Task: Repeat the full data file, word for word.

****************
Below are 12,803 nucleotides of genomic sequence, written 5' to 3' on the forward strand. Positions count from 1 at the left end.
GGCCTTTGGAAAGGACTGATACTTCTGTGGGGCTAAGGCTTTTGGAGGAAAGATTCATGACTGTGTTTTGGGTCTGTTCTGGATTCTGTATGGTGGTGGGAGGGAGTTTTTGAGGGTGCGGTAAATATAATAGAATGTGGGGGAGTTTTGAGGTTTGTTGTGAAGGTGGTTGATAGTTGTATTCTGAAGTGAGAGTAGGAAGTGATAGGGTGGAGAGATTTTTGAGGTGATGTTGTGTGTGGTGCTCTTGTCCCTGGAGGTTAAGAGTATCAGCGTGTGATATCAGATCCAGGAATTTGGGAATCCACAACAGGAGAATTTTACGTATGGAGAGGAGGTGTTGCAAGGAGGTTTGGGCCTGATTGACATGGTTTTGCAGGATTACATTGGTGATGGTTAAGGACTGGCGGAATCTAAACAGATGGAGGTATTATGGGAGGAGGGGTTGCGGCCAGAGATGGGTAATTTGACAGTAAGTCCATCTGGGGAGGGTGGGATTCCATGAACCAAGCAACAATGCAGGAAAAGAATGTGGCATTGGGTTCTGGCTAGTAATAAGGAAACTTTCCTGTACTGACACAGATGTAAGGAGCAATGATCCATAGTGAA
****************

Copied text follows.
Below are 12,803 nucleotides of genomic sequence, written 5' to 3' on the forward strand. Positions count from 1 at the left end.
GGCCTTTGGAAAGGACTGATACTTCTGTGGGGCTAAGGCTTTTGGAGGAAAGATTCATGACTGTGTTTTGGGTCTGTTCTGGATTCTGTATGGTGGTGGGAGGGAGTTTTTGAGGGTGCGGTAAATATAATAGAATGTGGGGGAGTTTTGAGGTTTGTTGTGAAGGTGGTTGATAGTTGTATTCTGAAGTGAGAGTAGGAAGTGATAGGGTGGAGAGATTTTTGAGGTGATGTTGTGTGTGGTGCTCTTGTCCCTGGAGGTTAAGAGTATCAGCGTGTGATATCAGATCCAGGAATTTGGGAATCCACAACAGGAGAATTTTACGTATGGAGAGGAGGTGTTGCAAGGAGGTTTGGGCCTGATTGACATGGTTTTGCAGGATTACATTGGTGATGGTTAAGGACTGGCGGAATCTAAACAGATGGAGGTATTATGGGAGGAGGGGTTGCGGCCAGAGATGGGTAATTTGACAGTAAGTCCATCTGGGGAGGGTGGGATTCCATGAACCAAGCAACAATGCAGGAAAAGAATGTGGCATTGGGTTCTGGCTAGTAATAAGGAAACTTTCCTGTACTGACACAGATGTAAGGAGCAATGATCCATAGTGAA